The House of Silk
by Anthony Horowitz
London, 1890. 221B Baker St. A fine art dealer named Edmund Carstairs visits Sherlock Holmes and Dr John Watson to beg for their help. He is being menaced by a strange man in a flat cap – a wanted criminal who seems to have followed him all the way from America. In the days that follow, his home is robbed, his family is threatened. And then the first murder takes place.
THE HOUSE OF SILK bring Sherlock Holmes back with all the nuance, pacing, and almost superhuman powers of analysis and deduction that made him the world's greatest detective, in a case depicting events too shocking, too monstrous to ever appear in print.
The House of Silk opens with the retired John Watson penning a final case from his retirement home. By now Holmes is dead but we are all soon back in 1890 as Sherlock Holmes and Dr Watson are visited at 221b Baker Street by a gentleman that begs Holmes for help, recounting the tale of a scar-faced man who seems to be stalking him.
The suitably intrigued Holmes is soon in for a difficult time and the challenges are not just intellectual ones in this plot which is both labyrinthine and unpredictable.
As this is an officially endorsed story it’s fair to say that nothing too unexpected will be revealed regarding the beloved Holmes and Watson. In fact, in this 2017 paperback edition Horowitz includes his ten rules to keep his writing faithful to the original stories. To get around the restrictions a truly authentic feeling replica would have provided, Horowitz has a plan: Watson tells us early on that this case is so disturbing and vile that he has no choice but to consign his account to his solicitors' vaults. This lets us know that we can perhaps expect a more violent or sinister version of the old tales, but as it turns out we shouldn’t be too concerned.
Conan Doyle’s novels were nowhere near the length of this one. And yet, the pace barely lets up, perhaps because two stories are told - The Man in the Flat Cap and The House of Silk. They overlap and converge in a clever way.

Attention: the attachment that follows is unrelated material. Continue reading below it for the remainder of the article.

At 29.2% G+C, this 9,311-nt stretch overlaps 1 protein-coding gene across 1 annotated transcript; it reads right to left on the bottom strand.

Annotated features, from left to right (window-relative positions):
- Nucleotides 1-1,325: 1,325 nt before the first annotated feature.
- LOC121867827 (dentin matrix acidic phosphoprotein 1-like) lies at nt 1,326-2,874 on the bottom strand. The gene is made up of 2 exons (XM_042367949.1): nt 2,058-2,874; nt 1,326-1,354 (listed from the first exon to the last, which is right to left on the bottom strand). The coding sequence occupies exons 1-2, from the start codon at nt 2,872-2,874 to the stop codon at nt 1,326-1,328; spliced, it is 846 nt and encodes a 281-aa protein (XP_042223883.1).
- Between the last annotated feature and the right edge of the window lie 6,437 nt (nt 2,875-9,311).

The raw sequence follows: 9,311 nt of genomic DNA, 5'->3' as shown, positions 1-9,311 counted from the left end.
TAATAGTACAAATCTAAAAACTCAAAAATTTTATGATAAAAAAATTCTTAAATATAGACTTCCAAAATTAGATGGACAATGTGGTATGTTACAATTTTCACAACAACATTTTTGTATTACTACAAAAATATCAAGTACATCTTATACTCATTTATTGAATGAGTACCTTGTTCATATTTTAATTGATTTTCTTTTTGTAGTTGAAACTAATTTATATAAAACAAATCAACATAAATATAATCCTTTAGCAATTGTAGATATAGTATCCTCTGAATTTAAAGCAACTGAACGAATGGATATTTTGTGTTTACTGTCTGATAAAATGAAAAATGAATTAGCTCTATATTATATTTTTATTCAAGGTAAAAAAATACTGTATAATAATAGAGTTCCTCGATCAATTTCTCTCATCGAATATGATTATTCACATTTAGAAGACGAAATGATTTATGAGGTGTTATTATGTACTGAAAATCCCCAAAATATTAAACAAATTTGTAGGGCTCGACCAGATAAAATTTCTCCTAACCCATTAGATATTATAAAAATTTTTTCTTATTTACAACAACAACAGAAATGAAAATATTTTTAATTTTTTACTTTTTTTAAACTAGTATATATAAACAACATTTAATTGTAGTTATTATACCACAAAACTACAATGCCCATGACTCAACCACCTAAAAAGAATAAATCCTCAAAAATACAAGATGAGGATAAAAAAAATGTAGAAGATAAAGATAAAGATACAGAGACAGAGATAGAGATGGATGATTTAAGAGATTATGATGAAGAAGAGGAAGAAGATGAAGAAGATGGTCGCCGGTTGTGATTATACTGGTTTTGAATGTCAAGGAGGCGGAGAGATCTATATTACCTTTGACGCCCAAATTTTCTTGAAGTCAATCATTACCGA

The House of Silk is an exciting, thoughtfully-crafted novel that has the feel of Conon Doyle’s originals of which this is a fine homage. Dr Watson's tone of voice is captured, the foggy Victorian London setting is suitable atmospheric, and the explanations/reveals satisfy. It'll entertain Skerlockians new and old.
About Steph Broadribb:
Anthony Horowitz is the author of the number one bestselling Alex Rider books and The Power of Five series. He has enjoyed huge success as a writer for both children and adults, most recently with the latest adventure in the Alex Rider series, Russian Roulette and the highly acclaimed Sherlock Holmes novel, The House of Silk. His latest novel, Moriarty, is also set in the world of Sherlock Holmes and was published in October 2014. Anthony was also chosen by the Ian Fleming estate to write the new James Bond novel which will be published next year. Anthony has won numerous awards, including the Bookseller Association/Nielsen Author of the Year Award, the Children’s Book of the Year Award at the British Book Awards, and the Red House Children’s Book Award. In 2014 Anthony was awarded an OBE for Services to Literature. He has also created and written many major television series, including Injustice, Collision and the award-winning Foyle’s War.